By: Corry van Straten
In the Middle Ages there was a chapel on the corner of Slijkeinde and Vleerstraat: the Saint Anthony Chapel. This chapel was run by a religious self-help group known as ‘de Crepelen’ (The Cripples). Both people with and without disabilities visited this place and even slept in the chapel to find healing. It was used a lot, so much so that the Crepelen built a small hospital next to it.
They also bought houses in the area near the chapel where the homeless, the poor, the helpless and anyone who had nowhere else to turn to, found food, warmth and a roof over his or her head. Even madmen, the gullible, the insane and those suffering from contagious diseases found shelter here. The city government was pleased to have the Crepelen provide such services and shelter.
In times of plague epidemics in The Hague, healthy inhabitants avoided visiting the chapel and the small hospital, as many plague victims were brought there. Yet there were always people who offered help and tried to alleviate the suffering. The Saint Anthony Chapel was freely accessible to everyone. The other churches in The Hague were in those times closed to plague victims and their relatives. Fortunately, the Crepelen received many gifts, both in cash and in kind, so that they could continue their work, for all those who worked here did so voluntarily, out of charity.
Saint Anthony, the abbot
Parnassia Group still owns a statue of St. Anthony, the namesake of the chapel. This Egyptian monk, born in the year 251,is also known as Anthony the Church Father or Anthony the Abbot. During his life he had many visions, which we now might call psychotic delusions. Antony found ways to cope with them while doing much for the poor and sick.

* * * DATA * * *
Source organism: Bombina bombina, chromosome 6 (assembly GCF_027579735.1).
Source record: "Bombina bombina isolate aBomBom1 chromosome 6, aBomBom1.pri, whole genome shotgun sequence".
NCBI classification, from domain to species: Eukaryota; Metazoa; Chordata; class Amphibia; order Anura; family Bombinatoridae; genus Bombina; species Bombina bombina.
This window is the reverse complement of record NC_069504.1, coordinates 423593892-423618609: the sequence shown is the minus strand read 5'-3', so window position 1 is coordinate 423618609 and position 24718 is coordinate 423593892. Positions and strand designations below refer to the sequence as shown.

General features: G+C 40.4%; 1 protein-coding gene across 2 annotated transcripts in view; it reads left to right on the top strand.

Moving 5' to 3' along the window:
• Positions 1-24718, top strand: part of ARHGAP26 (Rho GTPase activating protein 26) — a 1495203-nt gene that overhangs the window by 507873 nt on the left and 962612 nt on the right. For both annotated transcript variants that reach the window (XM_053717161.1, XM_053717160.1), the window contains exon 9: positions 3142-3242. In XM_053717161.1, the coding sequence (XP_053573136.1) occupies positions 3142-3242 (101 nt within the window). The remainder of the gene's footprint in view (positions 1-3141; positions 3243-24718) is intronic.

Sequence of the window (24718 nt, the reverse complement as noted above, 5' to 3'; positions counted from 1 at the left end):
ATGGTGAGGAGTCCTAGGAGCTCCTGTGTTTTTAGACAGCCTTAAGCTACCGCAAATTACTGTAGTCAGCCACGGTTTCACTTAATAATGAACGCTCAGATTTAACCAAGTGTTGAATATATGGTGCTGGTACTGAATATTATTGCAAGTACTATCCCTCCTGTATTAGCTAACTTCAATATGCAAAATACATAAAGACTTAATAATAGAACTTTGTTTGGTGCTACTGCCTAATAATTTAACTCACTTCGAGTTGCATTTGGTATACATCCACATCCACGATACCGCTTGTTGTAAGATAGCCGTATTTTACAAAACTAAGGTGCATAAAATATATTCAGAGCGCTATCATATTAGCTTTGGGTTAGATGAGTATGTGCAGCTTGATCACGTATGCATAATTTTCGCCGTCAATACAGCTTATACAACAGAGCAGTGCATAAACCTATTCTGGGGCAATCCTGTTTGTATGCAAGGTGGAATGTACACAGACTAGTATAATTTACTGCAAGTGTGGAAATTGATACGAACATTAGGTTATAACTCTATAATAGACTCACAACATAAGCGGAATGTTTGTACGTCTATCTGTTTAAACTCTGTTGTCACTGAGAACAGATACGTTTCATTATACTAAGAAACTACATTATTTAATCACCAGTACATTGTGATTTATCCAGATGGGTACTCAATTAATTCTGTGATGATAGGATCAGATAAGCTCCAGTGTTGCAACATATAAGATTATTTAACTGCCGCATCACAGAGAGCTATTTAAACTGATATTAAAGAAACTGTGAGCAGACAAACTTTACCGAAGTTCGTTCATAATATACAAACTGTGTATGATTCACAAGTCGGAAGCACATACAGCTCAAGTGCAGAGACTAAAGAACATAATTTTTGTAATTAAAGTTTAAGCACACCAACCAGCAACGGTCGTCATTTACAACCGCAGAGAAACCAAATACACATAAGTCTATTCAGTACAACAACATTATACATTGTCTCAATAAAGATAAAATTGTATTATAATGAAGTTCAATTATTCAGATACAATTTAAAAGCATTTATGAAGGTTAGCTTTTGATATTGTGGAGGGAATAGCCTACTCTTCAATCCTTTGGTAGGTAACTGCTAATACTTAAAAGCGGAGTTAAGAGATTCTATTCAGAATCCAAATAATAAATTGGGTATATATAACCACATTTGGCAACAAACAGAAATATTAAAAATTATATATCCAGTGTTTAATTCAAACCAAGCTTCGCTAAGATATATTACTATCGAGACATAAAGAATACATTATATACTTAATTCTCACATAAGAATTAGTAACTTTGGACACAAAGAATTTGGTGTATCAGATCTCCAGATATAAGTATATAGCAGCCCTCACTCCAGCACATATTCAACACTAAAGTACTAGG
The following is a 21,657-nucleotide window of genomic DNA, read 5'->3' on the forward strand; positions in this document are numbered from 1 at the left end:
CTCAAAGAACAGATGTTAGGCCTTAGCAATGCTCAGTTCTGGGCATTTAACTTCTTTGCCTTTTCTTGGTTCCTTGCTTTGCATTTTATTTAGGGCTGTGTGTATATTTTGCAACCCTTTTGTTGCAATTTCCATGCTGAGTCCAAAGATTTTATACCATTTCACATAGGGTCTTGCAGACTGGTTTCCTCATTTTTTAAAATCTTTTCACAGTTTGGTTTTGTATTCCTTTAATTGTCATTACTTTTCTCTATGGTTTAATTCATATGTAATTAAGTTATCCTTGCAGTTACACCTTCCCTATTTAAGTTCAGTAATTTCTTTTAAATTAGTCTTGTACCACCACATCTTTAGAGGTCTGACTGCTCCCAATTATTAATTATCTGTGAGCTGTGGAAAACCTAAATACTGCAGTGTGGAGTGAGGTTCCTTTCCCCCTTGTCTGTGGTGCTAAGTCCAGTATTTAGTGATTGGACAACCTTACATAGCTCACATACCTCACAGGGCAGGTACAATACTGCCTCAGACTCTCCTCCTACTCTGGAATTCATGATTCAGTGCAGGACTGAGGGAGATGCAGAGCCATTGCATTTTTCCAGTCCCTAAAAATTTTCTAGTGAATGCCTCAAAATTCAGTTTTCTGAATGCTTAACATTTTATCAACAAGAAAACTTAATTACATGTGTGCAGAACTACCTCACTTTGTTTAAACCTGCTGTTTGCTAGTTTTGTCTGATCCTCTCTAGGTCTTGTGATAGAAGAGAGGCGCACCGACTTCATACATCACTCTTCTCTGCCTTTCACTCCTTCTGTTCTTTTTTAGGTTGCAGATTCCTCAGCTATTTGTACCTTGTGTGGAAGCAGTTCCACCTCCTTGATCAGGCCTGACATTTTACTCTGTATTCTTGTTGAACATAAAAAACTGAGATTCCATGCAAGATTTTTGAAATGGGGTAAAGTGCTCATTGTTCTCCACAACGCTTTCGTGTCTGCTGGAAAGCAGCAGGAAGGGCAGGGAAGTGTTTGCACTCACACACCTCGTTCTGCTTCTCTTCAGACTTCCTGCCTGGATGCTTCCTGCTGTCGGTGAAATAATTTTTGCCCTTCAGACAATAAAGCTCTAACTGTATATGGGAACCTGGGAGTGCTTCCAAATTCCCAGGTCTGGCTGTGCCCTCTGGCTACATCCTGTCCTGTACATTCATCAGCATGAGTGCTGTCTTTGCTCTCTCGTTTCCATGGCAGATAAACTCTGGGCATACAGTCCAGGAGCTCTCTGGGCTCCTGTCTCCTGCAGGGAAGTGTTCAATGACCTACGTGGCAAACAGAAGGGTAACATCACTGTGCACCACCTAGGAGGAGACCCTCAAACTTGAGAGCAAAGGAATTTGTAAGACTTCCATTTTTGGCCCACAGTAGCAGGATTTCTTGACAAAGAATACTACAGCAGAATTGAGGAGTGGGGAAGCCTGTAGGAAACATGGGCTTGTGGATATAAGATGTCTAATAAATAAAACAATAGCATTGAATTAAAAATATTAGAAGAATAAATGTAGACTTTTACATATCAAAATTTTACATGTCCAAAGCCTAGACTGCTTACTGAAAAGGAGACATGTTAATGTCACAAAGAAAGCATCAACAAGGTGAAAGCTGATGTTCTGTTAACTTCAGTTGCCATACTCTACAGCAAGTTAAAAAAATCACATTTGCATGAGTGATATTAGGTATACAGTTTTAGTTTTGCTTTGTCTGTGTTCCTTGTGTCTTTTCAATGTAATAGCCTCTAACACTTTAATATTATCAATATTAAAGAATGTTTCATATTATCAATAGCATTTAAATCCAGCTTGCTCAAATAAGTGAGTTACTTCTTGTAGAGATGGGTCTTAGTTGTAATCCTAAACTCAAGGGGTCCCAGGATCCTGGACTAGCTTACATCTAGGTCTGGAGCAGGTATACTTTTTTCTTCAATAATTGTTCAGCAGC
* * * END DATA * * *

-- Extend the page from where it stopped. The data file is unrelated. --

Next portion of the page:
After his death in 356, the Church declared him a saint. In Western Europe, he gained a huge following. Numerous churches and chapels were named after him. People suffering from the painful fire of St Anthony also invoked him. St Anthony’s fire was a medieval illness caused by eating bread baked from mouldy rye. These patients had visions with neurological and psychiatric symptoms.
The statue shows Saint Anthony with a pig, a bell, a book and a staff forming a T-shaped cross. The book is the Bible. The bell drives away the devil(s). In the Middle Ages, pigs belonging to the Brothers of St. Anthony were allowed to roam freely with a bell around their necks. Nobody was allowed to do anything to them except fatten them up. On January 17, the feast day of Anthony, they were slaughtered for the poor.
Plague- and Madhouse
After the Reformation, the chapel and the old hospital disappeared. But at the beginning of the 17th century, a new plague hospital and madhouse was built on the same spot. The care of people who were insane and/or infectious and of people who had nowhere to go continued. In times of war, room was made for wounded soldiers. Orphans and foundlings also found a temporary refuge here. In short, this was a special place in the community of The Hague.
When the plague disappeared, only the function of the madhouse (“dolhuis” in modern Dutch) remained. Only people with a mental illness and/or with undesirable behaviour were admitted, temporarily or otherwise. But that was only possible if the mayors of The Hague granted permission. The Dolhuys (as it was known in the middle ages) was run by governors, called “regenten”. The daily care and management was in the hands of a caretaker couple, called the “binnenvader” and “binnenmoeder”, with the help of one or more maids. There was an optimistic idea in society at that time that seclusion, rest, regularity, nutrition, warmth, cleanliness and education with discipline and reward would cure the subjects. Subjects, in the sense of people being submissive, were all those who were taken in.
‘Asylum for the insane’
In the 19th century, the Dolhuys was renamed ‘Geneeskundig Gesticht voor Krankzinnigen’ (Asylum for the Insane). For a while it was also called the ‘Improvement House’, based on the idea that insanity and undesirable behaviour could be improved through good care and treatment. In 1912 the institute was moved to the grounds of the Oud Rosenburg country house at Oude Haagweg. Today, this site is one of the locations of Parnassia Group, a large organisation providing mental health care in the The Hague region.